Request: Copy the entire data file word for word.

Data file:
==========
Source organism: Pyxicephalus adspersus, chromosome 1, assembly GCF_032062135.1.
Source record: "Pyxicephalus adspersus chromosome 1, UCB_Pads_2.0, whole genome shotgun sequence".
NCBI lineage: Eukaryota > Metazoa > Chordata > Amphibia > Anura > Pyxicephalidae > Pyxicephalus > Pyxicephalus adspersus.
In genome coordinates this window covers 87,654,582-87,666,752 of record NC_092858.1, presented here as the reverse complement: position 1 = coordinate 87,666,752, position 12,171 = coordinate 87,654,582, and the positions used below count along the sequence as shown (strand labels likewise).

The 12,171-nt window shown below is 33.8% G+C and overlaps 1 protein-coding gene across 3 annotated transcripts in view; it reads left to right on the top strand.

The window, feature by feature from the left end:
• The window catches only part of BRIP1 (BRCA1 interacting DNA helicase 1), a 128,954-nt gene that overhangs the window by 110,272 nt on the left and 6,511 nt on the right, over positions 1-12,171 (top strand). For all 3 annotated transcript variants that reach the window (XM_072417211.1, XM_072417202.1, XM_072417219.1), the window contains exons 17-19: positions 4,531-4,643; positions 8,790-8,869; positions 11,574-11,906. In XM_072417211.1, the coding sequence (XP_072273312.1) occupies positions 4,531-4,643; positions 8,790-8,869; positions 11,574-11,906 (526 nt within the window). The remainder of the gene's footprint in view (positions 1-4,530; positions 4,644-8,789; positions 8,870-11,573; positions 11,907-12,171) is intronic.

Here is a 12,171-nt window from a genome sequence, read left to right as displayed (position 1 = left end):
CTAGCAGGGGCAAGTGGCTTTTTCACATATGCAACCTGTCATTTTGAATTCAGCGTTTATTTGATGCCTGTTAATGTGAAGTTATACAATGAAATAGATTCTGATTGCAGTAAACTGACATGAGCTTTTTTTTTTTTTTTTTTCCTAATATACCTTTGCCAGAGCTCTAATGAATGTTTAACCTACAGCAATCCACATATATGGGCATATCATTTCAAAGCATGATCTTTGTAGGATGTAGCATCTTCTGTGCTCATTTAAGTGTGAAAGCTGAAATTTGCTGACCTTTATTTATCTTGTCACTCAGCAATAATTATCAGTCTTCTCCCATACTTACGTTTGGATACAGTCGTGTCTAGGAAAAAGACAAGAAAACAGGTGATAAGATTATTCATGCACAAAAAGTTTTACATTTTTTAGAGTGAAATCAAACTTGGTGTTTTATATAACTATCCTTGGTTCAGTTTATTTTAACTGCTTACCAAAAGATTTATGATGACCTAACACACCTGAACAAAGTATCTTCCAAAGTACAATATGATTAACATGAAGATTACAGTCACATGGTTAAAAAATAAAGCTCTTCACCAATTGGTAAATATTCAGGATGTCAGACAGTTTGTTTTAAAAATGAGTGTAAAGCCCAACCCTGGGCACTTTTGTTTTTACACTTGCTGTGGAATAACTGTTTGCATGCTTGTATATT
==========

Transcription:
Source organism: Pyxicephalus adspersus, chromosome 1, assembly GCF_032062135.1.
Source record: "Pyxicephalus adspersus chromosome 1, UCB_Pads_2.0, whole genome shotgun sequence".
NCBI lineage: Eukaryota > Metazoa > Chordata > Amphibia > Anura > Pyxicephalidae > Pyxicephalus > Pyxicephalus adspersus.
In genome coordinates this window covers 87,654,582-87,666,752 of record NC_092858.1, presented here as the reverse complement: position 1 = coordinate 87,666,752, position 12,171 = coordinate 87,654,582, and the positions used below count along the sequence as shown (strand labels likewise).

The 12,171-nt window shown below is 33.8% G+C and overlaps 1 protein-coding gene across 3 annotated transcripts in view; it reads left to right on the top strand.

The window, feature by feature from the left end:
• The window catches only part of BRIP1 (BRCA1 interacting DNA helicase 1), a 128,954-nt gene that overhangs the window by 110,272 nt on the left and 6,511 nt on the right, over positions 1-12,171 (top strand). For all 3 annotated transcript variants that reach the window (XM_072417211.1, XM_072417202.1, XM_072417219.1), the window contains exons 17-19: positions 4,531-4,643; positions 8,790-8,869; positions 11,574-11,906. In XM_072417211.1, the coding sequence (XP_072273312.1) occupies positions 4,531-4,643; positions 8,790-8,869; positions 11,574-11,906 (526 nt within the window). The remainder of the gene's footprint in view (positions 1-4,530; positions 4,644-8,789; positions 8,870-11,573; positions 11,907-12,171) is intronic.

Here is a 12,171-nt window from a genome sequence, read left to right as displayed (position 1 = left end):
CTAGCAGGGGCAAGTGGCTTTTTCACATATGCAACCTGTCATTTTGAATTCAGCGTTTATTTGATGCCTGTTAATGTGAAGTTATACAATGAAATAGATTCTGATTGCAGTAAACTGACATGAGCTTTTTTTTTTTTTTTTTTCCTAATATACCTTTGCCAGAGCTCTAATGAATGTTTAACCTACAGCAATCCACATATATGGGCATATCATTTCAAAGCATGATCTTTGTAGGATGTAGCATCTTCTGTGCTCATTTAAGTGTGAAAGCTGAAATTTGCTGACCTTTATTTATCTTGTCACTCAGCAATAATTATCAGTCTTCTCCCATACTTACGTTTGGATACAGTCGTGTCTAGGAAAAAGACAAGAAAACAGGTGATAAGATTATTCATGCACAAAAAGTTTTACATTTTTTAGAGTGAAATCAAACTTGGTGTTTTATATAACTATCCTTGGTTCAGTTTATTTTAACTGCTTACCAAAAGATTTATGATGACCTAACACACCTGAACAAAGTATCTTCCAAAGTACAATATGATTAACATGAAGATTACAGTCACATGGTTAAAAAATAAAGCTCTTCACCAATTGGTAAATATTCAGGATGTCAGACAGTTTGTTTTAAAAATGAGTGTAAAGCCCAACCCTGGGCACTTTTGTTTTTACACTTGCTGTGGAATAACTGTTTGCATGCTTGTATATT